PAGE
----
49

OK. I understand that discouraging "EDIT" in Stack Overflow posts is a bit controversial. Even though questions should read like actual questions, and answers should read like actual answers (and not news tickers). Even though we already have detailed, comprehensive edit histories that already perform the same function. I've posted at least once on Meta about this, and there are always complaints about my stance. People are really attached to their EDITs.

But what about Documentation?

Surely a Documentation article really should read like a book chapter or small article. Does anyone who considers themselves a serious writer ever put EDITs in their books or articles? Does anyone who contributes to Documentation genuinely consider EDITs a viable technique?

Example
https://stackoverflow.com/documentation/design-patterns/1720/decorator-pattern/5558/vendingmachinedecorator#t=201610161419009747322

(Note: There are some blog writers who do, in fact, use EDITs. However, I'm willing to, at least for purposes of this discussion, label them as "not serious writers," or at least "using blogs that don't have adequate tools, like edit histories.")

  • ... what are you talking about? What are "EDIT"s and how does that differ from "edit"s? – Nicol Bolas Oct 16 '16 at 16:00
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    @NicolBolas: See the example I linked, about halfway down. EDIT: This is what I mean. – Robert Harvey Oct 16 '16 at 16:12
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    In other words, meta edits, edits about edits, and the favorite of all: UPDATE. – Braiam Oct 16 '16 at 21:02
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    These monikers are useless fluff in Q and A (though I'm probably guilty of it too.) For blogs, it can occasionally make sense, especially when they have supporting comments. In docs it makes even less sense as there are no comments to suggest why an edit was made. I say get rid of them in docs. – DavidG Oct 16 '16 at 22:21
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    @DavidG Not sure about 'useless fluff in Q and A'. I use them to indicate I've added something new to an answer to help the OP notice the update. It's usually when they later provide additional info that changes the question somewhat. But totally agree that it doesn't belong in the docs. – K Scandrett Oct 17 '16 at 4:30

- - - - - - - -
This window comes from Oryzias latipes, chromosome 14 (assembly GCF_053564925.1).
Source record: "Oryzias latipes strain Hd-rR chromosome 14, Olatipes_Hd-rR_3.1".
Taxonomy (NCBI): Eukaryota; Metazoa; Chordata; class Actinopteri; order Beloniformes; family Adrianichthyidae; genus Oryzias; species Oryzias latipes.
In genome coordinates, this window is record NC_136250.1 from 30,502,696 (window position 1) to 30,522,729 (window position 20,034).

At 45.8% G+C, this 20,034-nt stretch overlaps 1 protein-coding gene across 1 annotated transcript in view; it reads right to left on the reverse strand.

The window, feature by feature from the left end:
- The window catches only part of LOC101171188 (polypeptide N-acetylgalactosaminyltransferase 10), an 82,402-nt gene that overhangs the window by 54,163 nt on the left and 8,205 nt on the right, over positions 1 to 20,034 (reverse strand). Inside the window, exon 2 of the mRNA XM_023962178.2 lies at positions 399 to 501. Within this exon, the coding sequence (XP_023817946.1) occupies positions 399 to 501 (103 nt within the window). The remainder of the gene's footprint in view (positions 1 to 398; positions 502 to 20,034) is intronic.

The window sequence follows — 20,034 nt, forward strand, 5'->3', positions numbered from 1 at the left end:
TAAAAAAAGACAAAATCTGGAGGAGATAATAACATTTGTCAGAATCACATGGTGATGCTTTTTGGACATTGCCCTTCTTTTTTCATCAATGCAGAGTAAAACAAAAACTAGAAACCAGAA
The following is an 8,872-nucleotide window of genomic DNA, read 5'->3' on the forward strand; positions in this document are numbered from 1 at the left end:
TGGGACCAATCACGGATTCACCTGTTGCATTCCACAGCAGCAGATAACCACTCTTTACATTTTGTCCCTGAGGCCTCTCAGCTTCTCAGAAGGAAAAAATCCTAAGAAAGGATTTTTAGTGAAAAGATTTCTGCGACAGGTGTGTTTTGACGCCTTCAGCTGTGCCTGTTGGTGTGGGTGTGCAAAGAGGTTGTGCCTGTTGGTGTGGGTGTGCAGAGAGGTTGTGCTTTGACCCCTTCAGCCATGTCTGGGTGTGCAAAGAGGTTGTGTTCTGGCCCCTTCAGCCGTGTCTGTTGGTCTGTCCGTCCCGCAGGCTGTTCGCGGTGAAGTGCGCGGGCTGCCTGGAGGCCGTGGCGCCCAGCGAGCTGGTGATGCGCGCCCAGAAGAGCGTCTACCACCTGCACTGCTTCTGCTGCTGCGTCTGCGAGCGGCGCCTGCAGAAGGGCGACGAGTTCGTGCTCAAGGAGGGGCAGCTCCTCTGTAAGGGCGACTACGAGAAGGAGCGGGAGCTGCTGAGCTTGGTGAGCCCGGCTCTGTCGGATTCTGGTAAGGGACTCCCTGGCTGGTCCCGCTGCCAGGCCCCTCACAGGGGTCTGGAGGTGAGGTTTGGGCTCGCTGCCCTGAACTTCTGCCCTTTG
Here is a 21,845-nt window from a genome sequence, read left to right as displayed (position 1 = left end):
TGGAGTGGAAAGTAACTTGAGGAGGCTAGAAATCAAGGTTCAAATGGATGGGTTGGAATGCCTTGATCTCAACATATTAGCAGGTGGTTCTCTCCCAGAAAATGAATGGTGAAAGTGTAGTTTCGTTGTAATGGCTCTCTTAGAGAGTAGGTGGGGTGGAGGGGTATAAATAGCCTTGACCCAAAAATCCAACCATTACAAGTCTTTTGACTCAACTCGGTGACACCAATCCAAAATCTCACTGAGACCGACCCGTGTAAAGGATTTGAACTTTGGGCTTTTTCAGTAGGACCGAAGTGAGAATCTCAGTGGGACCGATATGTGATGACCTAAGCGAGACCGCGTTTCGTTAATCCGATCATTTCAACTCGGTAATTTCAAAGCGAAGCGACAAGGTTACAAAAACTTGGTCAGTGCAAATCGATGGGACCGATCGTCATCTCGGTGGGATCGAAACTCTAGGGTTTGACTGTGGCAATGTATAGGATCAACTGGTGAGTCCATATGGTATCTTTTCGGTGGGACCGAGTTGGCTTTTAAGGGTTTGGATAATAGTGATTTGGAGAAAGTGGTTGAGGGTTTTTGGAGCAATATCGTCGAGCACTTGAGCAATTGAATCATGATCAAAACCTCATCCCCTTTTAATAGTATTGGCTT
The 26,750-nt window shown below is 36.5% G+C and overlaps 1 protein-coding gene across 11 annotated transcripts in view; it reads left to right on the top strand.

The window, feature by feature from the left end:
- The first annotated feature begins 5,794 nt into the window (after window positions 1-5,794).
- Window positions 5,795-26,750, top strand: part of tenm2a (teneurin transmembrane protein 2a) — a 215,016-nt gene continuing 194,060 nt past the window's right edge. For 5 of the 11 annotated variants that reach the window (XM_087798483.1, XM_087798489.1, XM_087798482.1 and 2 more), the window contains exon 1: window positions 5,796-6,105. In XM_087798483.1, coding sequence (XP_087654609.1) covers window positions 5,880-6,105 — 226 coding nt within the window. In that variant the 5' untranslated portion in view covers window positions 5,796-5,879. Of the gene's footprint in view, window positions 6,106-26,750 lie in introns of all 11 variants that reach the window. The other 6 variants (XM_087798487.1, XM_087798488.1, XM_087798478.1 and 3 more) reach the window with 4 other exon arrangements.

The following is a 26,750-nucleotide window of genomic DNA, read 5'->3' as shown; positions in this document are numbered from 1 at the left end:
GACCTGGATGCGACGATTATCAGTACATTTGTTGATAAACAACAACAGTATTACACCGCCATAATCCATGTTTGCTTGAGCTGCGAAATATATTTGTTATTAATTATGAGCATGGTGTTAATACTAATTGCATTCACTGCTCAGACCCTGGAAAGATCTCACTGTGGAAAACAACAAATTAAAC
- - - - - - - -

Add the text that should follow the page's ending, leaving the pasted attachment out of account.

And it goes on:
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    In Q&A, the value of an "Edit: I did this and this and this." sentence or short paragraph is that it provides a concise edit summary, without the reader having to actually check the edit history. In Documentation... all it does is look unprofessional. – Justin Time 2 Reinstate Monica Oct 17 '16 at 5:46
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    @KScandrett If answers have "EDIT" tags in them, that's almost always just a symptom of the question not being good enough in the first place. Documentation doesn't have that situation as the domain is already very well defined. – DavidG Oct 17 '16 at 9:03
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    Imagine if MSDN, MDN, and even the C++, ECMA (all the different ECMA standards), HTML and CSS language specifications were all littered with these EDIT zones. – BoltClock Oct 18 '16 at 5:55
  • @BoltClock: Well, the specs do sometimes mention that previous versions defined X that is no longer defined... e.g HTTP 306 response. – Nathan Tuggy Oct 18 '16 at 6:52
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    @Nathan Tuggy: Yeah but at least it's not tacked on with a big fat EDIT stamp. – BoltClock Oct 18 '16 at 10:29
  • @BoltClock it is a nightmare. – Mr_Green Oct 19 '16 at 9:39
37

I agree. Marking an edit using the actual text "EDIT" or "UPDATE" or "I MADE AN EDIT BECAUSE THIS WAS WRONG BEFORE BUT SINCE I CHANGED IT IT'S NOW CORRECT. HAVE A NICE DAY AND THANKS IN ADVANTAGE :)" is unnecessary and should be removed when found. I've always simply made edits on Stack Overflow, with no prelude, introduction, or other fanfare in the edit itself. I do, however, include verbose edit summaries when editing questions and answers, and do the same in Documentation.

13

People do this!?! SMH.

This is ridiculous, the whole concept behind docs is that it be a more canonical(-ish) document than referring to questions or answers to questions. When doc is updated it does not need to present the history of that update to the regular reader (I think Q&A is different in this respect). It is not needed because a reader is already reading the latest edit, they do not need to be explicitly advised that it is an edit, the fact is implicit and expected.

  • 3
    I just had to upvote this only because it conveys exactly the sort of exasperation I felt. – BoltClock Oct 18 '16 at 10:30
-2

No need for "EDIT" when the change is in the documentation only.

However, I would very much like notes about version changes in the software being documented. This can be written out in the text so that it reads nicely, like a book as you said. For example: "Until XYZ version 6.15, this function only supported operation A." While these are also visible in the edit history, I consider them often important enough to be pointed out explicitly.

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